Corporate Europe Observatory

Exposing the power of corporate lobbying in the EU

  • Dansk
  • NL
  • EN
  • FI
  • FR
  • DE
  • EL
  • IT
  • NO
  • PL
  • PT
  • RO
  • SL
  • ES
  • SV

BITs that bite into budgets

Date: 
Tuesday, February 26, 2013 -
10:00 to 12:00

26th February -10:00-12:00

Residence Palace, International Press Centre, Rue de la Loi 155, Brussels

Why should private lawyers reap the benefits and citizens meet the costs of claims by foreign investors? EU institutions are currently discussing international investment policy, their new competence. This offers opportunities to reform a system which has given far ranging rights to investors to challenge public policy decisions as enshrined in Bilateral Investment Treaties (BITs) between member states and third countries.

Current settlement measures allow foreign investors to bring claims against states in which they made an investment, undermining democratic decision-making and policies to protect the environment and public health. For example, Swedish energy company Vattenfall is suing Germany because of the country’s phase-out of nuclear energy. Philip Morris is suing both Australia and Uruguay for introducing compulsory health warnings on cigarette packs.

The payouts made by governments as a result of such legal claims have reached tens of billions of dollars, squeezing money out of public budgets. The Parliament and Council are currently discussing who will pay the costs when a state needs to defend itself against an investor claim under future EU treaties.

Recent research by Corporate Europe Observatory and the Transnational Institute shows that law firms and arbitrators are making millions from investment disputes against governments, actively promote new cases, and lobby against reforms that are in the public interest.

This event is an opportunity to discuss these issues and how they impact on the future of EU investment policy.

All interested members of the public and the media are cordially invited.



Programme

Inputs from civil society:
Marc Maes (11.11.11):  Introduction to the Financial Responsibility Regulation and ongoing cases/dynamics in ISDS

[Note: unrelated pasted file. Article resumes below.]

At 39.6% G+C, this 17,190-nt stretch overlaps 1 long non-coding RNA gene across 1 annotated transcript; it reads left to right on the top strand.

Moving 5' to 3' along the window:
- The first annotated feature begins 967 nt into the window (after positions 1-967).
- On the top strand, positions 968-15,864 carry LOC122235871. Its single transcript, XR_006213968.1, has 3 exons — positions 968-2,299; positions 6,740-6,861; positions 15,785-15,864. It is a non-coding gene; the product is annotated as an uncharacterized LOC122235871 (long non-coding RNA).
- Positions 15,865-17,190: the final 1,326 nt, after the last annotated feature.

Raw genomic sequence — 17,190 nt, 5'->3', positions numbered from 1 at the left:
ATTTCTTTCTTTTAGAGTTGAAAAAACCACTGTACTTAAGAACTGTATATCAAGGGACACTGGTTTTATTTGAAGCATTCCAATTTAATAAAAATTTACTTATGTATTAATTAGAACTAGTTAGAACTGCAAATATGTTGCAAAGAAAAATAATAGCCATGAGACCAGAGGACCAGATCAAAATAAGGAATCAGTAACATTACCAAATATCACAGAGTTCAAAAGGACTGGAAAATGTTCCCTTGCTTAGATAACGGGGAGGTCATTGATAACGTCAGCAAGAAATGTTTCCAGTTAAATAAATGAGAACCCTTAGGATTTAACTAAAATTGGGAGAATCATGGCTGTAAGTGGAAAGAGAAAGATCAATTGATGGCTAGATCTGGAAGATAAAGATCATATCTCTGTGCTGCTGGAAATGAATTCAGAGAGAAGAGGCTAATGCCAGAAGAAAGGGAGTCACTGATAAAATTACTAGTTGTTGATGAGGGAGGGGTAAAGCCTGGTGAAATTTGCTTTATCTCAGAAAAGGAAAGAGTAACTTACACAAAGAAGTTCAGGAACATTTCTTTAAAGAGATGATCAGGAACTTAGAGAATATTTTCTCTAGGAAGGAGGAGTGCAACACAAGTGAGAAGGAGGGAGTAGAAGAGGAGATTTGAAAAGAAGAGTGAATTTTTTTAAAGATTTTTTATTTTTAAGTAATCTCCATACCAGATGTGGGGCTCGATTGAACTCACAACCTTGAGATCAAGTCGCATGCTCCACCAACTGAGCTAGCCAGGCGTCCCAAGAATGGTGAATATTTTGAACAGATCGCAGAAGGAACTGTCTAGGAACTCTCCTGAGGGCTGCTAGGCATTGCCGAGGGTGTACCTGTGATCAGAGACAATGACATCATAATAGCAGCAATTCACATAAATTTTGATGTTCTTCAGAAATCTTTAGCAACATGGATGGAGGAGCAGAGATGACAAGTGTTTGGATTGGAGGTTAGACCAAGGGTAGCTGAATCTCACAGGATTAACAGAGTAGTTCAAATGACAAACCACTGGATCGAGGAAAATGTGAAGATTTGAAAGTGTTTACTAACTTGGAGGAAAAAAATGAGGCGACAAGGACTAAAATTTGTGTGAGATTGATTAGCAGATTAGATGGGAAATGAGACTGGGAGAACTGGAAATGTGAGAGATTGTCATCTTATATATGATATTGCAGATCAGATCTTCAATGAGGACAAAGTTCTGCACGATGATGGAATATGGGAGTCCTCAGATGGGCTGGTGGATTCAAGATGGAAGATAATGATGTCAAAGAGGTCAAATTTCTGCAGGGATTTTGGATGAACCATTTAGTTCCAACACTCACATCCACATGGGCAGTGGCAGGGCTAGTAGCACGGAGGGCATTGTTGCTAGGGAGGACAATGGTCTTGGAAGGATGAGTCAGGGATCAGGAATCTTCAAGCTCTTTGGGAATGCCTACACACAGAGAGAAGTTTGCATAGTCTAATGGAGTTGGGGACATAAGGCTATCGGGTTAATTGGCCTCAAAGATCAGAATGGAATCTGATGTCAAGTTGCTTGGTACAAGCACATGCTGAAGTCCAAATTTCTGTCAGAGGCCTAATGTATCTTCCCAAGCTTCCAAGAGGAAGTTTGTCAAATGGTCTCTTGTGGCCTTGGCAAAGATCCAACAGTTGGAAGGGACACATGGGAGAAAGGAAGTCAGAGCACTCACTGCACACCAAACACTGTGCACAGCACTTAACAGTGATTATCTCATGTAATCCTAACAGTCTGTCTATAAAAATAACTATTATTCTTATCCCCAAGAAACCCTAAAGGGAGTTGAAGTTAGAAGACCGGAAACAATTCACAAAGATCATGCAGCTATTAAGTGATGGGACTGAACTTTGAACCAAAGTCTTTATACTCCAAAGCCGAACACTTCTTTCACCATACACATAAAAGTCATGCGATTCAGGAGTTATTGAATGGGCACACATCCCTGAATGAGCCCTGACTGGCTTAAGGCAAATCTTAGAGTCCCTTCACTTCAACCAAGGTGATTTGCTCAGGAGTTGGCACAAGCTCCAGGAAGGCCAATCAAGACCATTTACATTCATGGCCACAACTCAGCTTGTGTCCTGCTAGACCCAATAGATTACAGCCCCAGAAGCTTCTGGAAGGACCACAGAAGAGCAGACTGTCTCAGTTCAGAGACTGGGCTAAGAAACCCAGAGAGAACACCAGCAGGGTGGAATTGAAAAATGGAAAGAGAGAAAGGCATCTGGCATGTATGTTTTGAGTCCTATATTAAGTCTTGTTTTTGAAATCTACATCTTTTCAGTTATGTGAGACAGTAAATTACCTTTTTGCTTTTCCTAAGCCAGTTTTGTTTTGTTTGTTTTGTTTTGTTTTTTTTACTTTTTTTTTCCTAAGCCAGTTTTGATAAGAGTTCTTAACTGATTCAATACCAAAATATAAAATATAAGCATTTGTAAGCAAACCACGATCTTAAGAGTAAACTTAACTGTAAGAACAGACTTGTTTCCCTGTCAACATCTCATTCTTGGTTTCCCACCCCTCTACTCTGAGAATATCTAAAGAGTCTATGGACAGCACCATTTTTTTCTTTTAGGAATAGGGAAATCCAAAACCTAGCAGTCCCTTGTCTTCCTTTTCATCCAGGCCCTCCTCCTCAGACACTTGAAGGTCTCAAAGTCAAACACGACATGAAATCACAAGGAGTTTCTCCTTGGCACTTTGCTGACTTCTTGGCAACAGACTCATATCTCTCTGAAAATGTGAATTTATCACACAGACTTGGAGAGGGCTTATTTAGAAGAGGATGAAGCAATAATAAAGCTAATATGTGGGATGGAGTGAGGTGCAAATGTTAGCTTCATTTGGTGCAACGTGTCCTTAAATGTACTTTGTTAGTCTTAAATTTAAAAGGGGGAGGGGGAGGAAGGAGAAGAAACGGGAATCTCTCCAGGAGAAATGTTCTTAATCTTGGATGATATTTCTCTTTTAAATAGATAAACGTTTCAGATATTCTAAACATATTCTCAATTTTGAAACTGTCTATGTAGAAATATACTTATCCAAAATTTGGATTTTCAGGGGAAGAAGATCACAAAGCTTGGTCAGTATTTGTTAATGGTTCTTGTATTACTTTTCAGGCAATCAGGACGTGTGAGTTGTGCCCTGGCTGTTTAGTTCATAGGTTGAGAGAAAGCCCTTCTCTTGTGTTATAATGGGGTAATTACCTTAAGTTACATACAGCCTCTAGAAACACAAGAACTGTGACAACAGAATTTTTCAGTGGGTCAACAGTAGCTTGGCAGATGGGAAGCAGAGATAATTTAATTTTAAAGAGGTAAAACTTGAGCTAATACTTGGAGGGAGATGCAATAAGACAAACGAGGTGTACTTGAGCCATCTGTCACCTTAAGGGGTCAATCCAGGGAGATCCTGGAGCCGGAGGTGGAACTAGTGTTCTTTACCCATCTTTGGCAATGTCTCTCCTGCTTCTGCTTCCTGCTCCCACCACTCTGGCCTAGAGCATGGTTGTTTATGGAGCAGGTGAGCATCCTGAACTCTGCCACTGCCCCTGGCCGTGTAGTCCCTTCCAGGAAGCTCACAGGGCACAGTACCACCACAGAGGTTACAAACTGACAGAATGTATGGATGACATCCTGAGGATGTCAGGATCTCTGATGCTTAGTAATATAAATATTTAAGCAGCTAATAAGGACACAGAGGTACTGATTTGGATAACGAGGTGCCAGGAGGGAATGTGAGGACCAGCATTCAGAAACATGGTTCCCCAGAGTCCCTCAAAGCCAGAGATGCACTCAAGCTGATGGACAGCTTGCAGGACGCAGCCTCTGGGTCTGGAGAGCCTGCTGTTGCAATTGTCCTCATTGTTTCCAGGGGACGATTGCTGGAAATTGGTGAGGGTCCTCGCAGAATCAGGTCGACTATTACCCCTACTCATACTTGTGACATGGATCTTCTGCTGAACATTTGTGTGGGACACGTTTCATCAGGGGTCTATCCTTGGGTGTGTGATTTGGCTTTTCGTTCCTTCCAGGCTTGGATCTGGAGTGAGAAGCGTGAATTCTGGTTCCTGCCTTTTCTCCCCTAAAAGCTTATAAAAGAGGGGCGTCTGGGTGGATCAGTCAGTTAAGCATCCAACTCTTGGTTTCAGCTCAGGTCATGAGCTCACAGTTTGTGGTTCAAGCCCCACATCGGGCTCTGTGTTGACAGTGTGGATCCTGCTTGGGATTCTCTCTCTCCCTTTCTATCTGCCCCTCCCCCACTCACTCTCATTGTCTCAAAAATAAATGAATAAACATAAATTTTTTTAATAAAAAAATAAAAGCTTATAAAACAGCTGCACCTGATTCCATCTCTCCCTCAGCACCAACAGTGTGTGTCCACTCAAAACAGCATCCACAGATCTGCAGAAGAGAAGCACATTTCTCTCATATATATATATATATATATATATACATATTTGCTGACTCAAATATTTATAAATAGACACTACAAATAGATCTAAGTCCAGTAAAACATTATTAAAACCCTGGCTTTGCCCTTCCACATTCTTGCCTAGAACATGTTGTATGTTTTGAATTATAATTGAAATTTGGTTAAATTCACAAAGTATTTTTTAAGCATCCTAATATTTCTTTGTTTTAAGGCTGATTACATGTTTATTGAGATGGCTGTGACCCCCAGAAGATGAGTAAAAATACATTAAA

Pia Eberhardt (Corporate Europe Observatory):  Profiting from injustice. How law firms, arbitrators and financiers are fuelling an investment arbitration boom

Responses from MEPs, EU member states and the EU Commission:
Pawel Zalewski (MEP, EPP)
Kriton Arsenis (MEP, S&D)
Franziska Keller (MEP, Greens/EFA)
Helmut Scholz (MEP, GUE/NGL)
Etienne Oudot de Dainville (French Ministry for the Economy and Finance)
Ditte Juul-Jørgensen (EU Commission, DG Trade)

Discussion with the audience

The event will be facilitated by Jonathan Bonnitcha, London School of Economics (LSE).

 
The European Food Safety Authority (EFSA) yesterday announced it will release the majority of the raw study data used in its toxicity assessment of glyphosate. This is a welcome step towards greater regulatory transparency.
The latest revelations about ‘Steelie’ Neelie Kroes show that, when it comes to ethics and transparency, the Commission is complaisant about conflicts of interest and far too relaxed about the risk of corporate capture.
The European Food Safety Authority (EFSA) told CEO today, and publicly announced on their website, that they would disclose most of the raw data of studies on glyphosate used in the EU's toxicity assessment of glyphosate.
In an attempt to fix its public image, Dieselgate-shaken Volkswagen names former EU Climate Commissioner Connie Hedegaard as member of its new ‘Sustainability Council’. Although the role is unpaid, it is highly questionable whether Volkswagen is actually committed to making up for its previous foul play.
 
 
 
 
 
-- placeholder --
 
 
 

The corporate lobby tour